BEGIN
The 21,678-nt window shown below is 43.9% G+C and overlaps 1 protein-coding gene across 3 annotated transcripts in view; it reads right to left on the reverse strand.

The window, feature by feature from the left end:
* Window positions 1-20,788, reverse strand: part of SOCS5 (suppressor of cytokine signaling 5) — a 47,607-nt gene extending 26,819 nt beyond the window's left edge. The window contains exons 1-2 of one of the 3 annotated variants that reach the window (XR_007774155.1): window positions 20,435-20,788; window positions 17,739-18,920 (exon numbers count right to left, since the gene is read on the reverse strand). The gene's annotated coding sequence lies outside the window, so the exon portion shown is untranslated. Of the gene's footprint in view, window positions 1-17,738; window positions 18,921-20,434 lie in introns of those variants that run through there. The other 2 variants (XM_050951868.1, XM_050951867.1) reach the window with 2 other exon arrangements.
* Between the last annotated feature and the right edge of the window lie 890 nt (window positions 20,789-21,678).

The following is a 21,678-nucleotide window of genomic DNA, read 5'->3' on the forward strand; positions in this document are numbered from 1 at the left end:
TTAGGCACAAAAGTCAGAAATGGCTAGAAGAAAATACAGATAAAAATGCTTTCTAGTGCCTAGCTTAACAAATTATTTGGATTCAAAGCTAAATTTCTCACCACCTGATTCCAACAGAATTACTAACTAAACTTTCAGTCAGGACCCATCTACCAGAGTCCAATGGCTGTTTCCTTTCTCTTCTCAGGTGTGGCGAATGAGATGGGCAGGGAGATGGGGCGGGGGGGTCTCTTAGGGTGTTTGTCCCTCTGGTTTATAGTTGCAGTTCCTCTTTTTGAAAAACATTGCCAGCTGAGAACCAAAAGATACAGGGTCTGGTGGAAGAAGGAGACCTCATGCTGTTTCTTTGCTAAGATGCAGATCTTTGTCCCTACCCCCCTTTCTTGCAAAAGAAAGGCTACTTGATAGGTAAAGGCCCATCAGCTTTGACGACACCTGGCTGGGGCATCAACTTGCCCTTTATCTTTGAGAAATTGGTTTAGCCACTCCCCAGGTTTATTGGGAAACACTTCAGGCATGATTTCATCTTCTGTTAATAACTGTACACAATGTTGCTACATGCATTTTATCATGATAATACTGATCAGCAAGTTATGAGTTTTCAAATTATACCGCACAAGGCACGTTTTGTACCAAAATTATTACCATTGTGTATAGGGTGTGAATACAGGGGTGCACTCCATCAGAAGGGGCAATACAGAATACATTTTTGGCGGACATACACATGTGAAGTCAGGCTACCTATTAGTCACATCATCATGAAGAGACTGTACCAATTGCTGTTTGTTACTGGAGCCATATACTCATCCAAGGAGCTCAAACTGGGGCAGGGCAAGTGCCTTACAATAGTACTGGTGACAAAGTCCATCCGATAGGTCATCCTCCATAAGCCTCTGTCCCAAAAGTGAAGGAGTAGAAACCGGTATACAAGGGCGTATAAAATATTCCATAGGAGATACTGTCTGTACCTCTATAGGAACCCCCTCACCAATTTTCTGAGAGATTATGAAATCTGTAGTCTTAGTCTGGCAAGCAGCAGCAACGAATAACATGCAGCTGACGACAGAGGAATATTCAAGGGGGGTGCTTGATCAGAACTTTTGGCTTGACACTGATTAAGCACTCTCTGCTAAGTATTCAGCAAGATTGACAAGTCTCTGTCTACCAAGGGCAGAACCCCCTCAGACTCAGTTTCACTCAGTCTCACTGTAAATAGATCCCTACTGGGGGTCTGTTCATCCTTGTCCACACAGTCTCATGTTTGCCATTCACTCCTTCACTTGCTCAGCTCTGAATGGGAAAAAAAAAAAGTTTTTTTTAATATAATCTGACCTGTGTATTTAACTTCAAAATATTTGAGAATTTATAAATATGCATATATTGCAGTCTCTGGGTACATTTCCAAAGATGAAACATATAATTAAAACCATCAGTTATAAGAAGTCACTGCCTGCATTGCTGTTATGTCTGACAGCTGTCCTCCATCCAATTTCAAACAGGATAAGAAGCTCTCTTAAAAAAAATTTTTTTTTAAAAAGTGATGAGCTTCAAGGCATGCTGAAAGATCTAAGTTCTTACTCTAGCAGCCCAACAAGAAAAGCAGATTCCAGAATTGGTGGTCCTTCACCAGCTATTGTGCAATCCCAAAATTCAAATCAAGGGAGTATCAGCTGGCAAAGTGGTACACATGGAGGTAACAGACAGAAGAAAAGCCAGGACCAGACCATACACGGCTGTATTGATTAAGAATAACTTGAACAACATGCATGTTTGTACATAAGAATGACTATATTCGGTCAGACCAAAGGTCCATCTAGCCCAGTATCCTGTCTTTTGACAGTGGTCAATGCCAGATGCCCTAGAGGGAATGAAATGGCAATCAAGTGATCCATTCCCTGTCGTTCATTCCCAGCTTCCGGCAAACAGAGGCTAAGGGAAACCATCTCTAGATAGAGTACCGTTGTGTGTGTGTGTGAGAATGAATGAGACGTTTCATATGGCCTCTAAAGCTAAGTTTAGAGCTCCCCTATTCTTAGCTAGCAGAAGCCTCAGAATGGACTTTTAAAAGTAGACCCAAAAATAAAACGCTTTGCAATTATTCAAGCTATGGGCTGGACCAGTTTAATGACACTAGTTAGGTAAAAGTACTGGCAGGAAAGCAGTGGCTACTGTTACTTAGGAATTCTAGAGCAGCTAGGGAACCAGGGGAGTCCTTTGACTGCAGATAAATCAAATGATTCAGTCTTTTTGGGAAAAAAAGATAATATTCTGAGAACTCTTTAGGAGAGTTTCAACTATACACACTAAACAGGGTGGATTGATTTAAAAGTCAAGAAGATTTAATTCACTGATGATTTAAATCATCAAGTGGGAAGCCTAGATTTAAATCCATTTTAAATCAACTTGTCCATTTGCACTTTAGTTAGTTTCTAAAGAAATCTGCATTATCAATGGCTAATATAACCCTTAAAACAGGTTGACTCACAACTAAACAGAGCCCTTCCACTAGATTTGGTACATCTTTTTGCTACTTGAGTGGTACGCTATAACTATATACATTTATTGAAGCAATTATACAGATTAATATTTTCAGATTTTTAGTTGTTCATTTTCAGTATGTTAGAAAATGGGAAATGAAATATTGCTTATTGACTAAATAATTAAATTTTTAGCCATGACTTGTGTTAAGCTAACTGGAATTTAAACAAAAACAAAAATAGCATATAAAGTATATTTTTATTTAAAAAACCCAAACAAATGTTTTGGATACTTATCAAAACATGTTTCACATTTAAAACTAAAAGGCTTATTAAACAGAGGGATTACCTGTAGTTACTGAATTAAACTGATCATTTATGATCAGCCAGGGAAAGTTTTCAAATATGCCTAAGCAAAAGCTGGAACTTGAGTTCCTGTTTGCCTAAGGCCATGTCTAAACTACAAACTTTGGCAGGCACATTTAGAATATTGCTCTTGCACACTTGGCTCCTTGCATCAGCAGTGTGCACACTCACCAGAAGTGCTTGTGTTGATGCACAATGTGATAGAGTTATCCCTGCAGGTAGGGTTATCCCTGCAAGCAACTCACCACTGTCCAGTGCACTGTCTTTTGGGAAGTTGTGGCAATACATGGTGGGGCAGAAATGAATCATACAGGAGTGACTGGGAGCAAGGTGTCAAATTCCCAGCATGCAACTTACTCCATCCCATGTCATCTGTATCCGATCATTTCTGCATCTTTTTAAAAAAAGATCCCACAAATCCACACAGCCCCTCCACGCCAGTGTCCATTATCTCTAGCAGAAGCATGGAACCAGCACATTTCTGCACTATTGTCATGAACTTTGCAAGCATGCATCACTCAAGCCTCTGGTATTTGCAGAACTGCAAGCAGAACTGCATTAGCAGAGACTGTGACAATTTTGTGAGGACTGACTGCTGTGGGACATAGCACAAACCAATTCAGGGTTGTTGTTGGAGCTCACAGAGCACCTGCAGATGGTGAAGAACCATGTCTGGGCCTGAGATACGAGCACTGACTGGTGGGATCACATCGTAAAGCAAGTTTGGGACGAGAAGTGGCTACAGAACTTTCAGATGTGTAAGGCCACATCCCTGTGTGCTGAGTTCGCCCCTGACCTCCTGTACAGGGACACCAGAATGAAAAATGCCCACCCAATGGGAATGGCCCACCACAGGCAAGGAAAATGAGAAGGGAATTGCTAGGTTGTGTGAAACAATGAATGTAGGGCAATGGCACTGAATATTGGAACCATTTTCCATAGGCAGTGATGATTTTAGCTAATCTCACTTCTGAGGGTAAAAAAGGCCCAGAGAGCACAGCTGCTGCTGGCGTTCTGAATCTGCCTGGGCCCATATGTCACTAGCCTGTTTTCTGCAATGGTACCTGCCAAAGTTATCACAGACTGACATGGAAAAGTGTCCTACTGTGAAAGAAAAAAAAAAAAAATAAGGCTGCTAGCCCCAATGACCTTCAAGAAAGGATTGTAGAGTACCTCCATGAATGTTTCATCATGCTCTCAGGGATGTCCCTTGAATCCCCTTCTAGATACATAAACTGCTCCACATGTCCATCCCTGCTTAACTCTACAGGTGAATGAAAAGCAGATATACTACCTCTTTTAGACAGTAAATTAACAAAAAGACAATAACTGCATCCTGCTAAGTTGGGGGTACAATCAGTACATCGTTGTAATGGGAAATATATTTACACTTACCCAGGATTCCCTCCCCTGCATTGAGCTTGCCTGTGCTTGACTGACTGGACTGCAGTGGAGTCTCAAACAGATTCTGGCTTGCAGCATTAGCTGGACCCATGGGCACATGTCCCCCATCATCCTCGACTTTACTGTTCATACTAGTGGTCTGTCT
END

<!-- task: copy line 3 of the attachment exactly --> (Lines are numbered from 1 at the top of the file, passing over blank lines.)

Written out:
* Window positions 1-20,788, reverse strand: part of SOCS5 (suppressor of cytokine signaling 5) — a 47,607-nt gene extending 26,819 nt beyond the window's left edge. The window contains exons 1-2 of one of the 3 annotated variants that reach the window (XR_007774155.1): window positions 20,435-20,788; window positions 17,739-18,920 (exon numbers count right to left, since the gene is read on the reverse strand). The gene's annotated coding sequence lies outside the window, so the exon portion shown is untranslated. Of the gene's footprint in view, window positions 1-17,738; window positions 18,921-20,434 lie in introns of those variants that run through there. The other 2 variants (XM_050951868.1, XM_050951867.1) reach the window with 2 other exon arrangements.